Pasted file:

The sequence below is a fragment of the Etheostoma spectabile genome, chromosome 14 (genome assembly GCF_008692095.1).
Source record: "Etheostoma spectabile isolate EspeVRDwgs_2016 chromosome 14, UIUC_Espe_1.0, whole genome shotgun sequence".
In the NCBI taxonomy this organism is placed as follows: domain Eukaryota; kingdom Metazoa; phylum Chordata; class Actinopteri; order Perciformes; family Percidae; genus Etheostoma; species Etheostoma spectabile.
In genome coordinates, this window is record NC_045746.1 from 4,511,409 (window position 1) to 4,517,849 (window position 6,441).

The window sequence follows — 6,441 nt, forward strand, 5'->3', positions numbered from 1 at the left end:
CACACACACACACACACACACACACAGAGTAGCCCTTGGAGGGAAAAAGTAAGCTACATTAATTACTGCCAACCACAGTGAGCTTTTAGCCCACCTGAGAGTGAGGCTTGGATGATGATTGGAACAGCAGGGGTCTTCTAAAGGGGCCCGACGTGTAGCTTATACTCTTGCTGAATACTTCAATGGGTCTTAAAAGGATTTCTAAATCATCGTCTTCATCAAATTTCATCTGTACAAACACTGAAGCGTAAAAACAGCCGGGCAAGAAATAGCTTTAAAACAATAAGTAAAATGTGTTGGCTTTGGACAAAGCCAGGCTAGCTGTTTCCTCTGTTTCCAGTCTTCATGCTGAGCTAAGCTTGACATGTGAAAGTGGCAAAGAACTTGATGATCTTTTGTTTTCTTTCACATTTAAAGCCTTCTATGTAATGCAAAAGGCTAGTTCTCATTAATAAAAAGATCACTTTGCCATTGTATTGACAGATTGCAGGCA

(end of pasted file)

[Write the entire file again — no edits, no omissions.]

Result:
The sequence below is a fragment of the Etheostoma spectabile genome, chromosome 14 (genome assembly GCF_008692095.1).
Source record: "Etheostoma spectabile isolate EspeVRDwgs_2016 chromosome 14, UIUC_Espe_1.0, whole genome shotgun sequence".
In the NCBI taxonomy this organism is placed as follows: domain Eukaryota; kingdom Metazoa; phylum Chordata; class Actinopteri; order Perciformes; family Percidae; genus Etheostoma; species Etheostoma spectabile.
In genome coordinates, this window is record NC_045746.1 from 4,511,409 (window position 1) to 4,517,849 (window position 6,441).

The window sequence follows — 6,441 nt, forward strand, 5'->3', positions numbered from 1 at the left end:
CACACACACACACACACACACACACAGAGTAGCCCTTGGAGGGAAAAAGTAAGCTACATTAATTACTGCCAACCACAGTGAGCTTTTAGCCCACCTGAGAGTGAGGCTTGGATGATGATTGGAACAGCAGGGGTCTTCTAAAGGGGCCCGACGTGTAGCTTATACTCTTGCTGAATACTTCAATGGGTCTTAAAAGGATTTCTAAATCATCGTCTTCATCAAATTTCATCTGTACAAACACTGAAGCGTAAAAACAGCCGGGCAAGAAATAGCTTTAAAACAATAAGTAAAATGTGTTGGCTTTGGACAAAGCCAGGCTAGCTGTTTCCTCTGTTTCCAGTCTTCATGCTGAGCTAAGCTTGACATGTGAAAGTGGCAAAGAACTTGATGATCTTTTGTTTTCTTTCACATTTAAAGCCTTCTATGTAATGCAAAAGGCTAGTTCTCATTAATAAAAAGATCACTTTGCCATTGTATTGACAGATTGCAGGCA